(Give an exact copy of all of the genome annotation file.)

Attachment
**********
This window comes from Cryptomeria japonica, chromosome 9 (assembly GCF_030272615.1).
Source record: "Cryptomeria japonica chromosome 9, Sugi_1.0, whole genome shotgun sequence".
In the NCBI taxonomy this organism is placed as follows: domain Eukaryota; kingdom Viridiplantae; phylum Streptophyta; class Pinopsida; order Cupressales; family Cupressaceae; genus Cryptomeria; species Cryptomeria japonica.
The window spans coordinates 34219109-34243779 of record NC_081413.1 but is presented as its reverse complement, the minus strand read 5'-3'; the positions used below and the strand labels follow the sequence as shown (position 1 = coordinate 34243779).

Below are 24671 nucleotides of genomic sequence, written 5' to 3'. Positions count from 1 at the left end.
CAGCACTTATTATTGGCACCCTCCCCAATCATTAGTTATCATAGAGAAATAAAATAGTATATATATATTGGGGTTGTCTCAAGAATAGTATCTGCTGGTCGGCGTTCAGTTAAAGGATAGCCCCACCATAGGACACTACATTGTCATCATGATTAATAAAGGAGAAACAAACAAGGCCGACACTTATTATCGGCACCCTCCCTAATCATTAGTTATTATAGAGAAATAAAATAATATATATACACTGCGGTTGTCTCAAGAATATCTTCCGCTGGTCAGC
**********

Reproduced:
This window comes from Cryptomeria japonica, chromosome 9 (assembly GCF_030272615.1).
Source record: "Cryptomeria japonica chromosome 9, Sugi_1.0, whole genome shotgun sequence".
In the NCBI taxonomy this organism is placed as follows: domain Eukaryota; kingdom Viridiplantae; phylum Streptophyta; class Pinopsida; order Cupressales; family Cupressaceae; genus Cryptomeria; species Cryptomeria japonica.
The window spans coordinates 34219109-34243779 of record NC_081413.1 but is presented as its reverse complement, the minus strand read 5'-3'; the positions used below and the strand labels follow the sequence as shown (position 1 = coordinate 34243779).

Below are 24671 nucleotides of genomic sequence, written 5' to 3'. Positions count from 1 at the left end.
CAGCACTTATTATTGGCACCCTCCCCAATCATTAGTTATCATAGAGAAATAAAATAGTATATATATATTGGGGTTGTCTCAAGAATAGTATCTGCTGGTCGGCGTTCAGTTAAAGGATAGCCCCACCATAGGACACTACATTGTCATCATGATTAATAAAGGAGAAACAAACAAGGCCGACACTTATTATCGGCACCCTCCCTAATCATTAGTTATTATAGAGAAATAAAATAATATATATACACTGCGGTTGTCTCAAGAATATCTTCCGCTGGTCAGC